News from around our 50 states


Montgomery: Alan Eugene Miller, 57, a truck driver convicted of killing three men in a workplace shooting rampage more than two decades ago is set to be put to death on Sept. 22, the Alabama Supreme Court said. The clerk’s office announced the scheduled execution date of Miller, who was convicted of capital murder and sentenced to death in the slayings, which occurred in Shelby County in 1999. Testimony indicated Miller was delusional and believed the two men he killed were spreading rumors about him, including one that he was gay. Although a defense psychiatrist testified Miller was mentally ill, he also said Miller’s condition wasn’t bad enough to use as a basis for an insanity defense under state law. Another Alabama inmate already is set for execution later this month. A federal judge last week ruled the execution of Joe Nathan James Jr. could go ahead as scheduled on July 28, refusing the condemned man’s request for a postponement. James was convicted of killing his former girlfriend, Faith Hall, in Birmingham, almost three decades ago.


Anchorage: Officials ended their search for a woman whose 2-year-old grandchild was found alone last week in a locked car stuck in mud on a rural road, authorities said. No clues to the whereabouts of Mary Dawn Wilson, 69, have emerged since her Ford Focus was found last Thursday with the child and personal items believed to belong to Wilson, the Alaska Department of Public Safety said in a statement Saturday. Authorities believe the child was alone in the car for two days. The search was changed from “active” to “reactive,” meaning that a search could be launched again if officials receive new information or evidence, the statement said. The statement added that at “this time, there is no evidence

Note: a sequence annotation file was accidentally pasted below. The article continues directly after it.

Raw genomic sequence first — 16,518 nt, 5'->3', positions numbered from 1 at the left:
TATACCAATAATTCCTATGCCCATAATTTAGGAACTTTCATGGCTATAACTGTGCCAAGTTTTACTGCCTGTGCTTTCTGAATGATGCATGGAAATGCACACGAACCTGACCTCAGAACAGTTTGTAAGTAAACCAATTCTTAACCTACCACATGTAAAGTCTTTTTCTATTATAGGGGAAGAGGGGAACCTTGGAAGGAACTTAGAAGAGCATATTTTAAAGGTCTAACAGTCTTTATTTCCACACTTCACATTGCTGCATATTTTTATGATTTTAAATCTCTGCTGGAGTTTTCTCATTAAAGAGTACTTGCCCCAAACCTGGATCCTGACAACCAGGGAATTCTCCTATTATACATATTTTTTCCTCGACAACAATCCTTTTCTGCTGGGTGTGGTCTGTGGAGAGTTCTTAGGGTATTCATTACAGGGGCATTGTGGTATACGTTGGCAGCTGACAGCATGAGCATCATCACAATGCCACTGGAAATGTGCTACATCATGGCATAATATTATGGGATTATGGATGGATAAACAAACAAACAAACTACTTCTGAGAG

Read the rest

Bethel City Council votes to tax adventure flight companies on extra services

During their July 12 meeting, Bethel City Council unanimously passed a measure to begin ensuring adventure flight companies are taxed on their extra services. During the meeting prior, an attorney for flight company Renfro’s Alaskan Adventures tried to argue against the tax, arguing that the city can’t legally tax FAA flights.

During this meeting, Bethel City Attorney Libby Bakalar agreed, but said that every service besides the flight itself can and will be taxed by the city at their 6% sales tax rate.

“So for example, if there’s a guide service that goes along with the plane trip, the cost of that guide service is being charged. If you’re selling a package where you put people on a plane but you’re feeding them lunch, you have a naturalist, whatever services you have that aren’t the specific air travel services are still taxable and need to be itemized out,” said Bakalar.

During council’s discussion on the tax, the Bethel City Clerk reminded the council that the city’s sales tax is the city’s primary form of revenue. The city plans to release a legal brief on why it’s entitled to tax these services at the next city council meeting.

And this October, city voters will be able to decide whether the City of Bethel can issue mask mandates. During last night’s meeting, the Bethel City Council voted unanimously to add a ballot proposition about city mask mandates to the municipal October election ballot.

In another unanimous vote, the council also voted to approve an extra $55,727 to the Bethel Fire Department’s budget. Firefighters were forced to work extra shifts over the past year due to fewer volunteer firefighters. The Bethel Fire Chief estimated that the department lost about 22 of its about 25 volunteer firefighters during the pandemic, but

Read the rest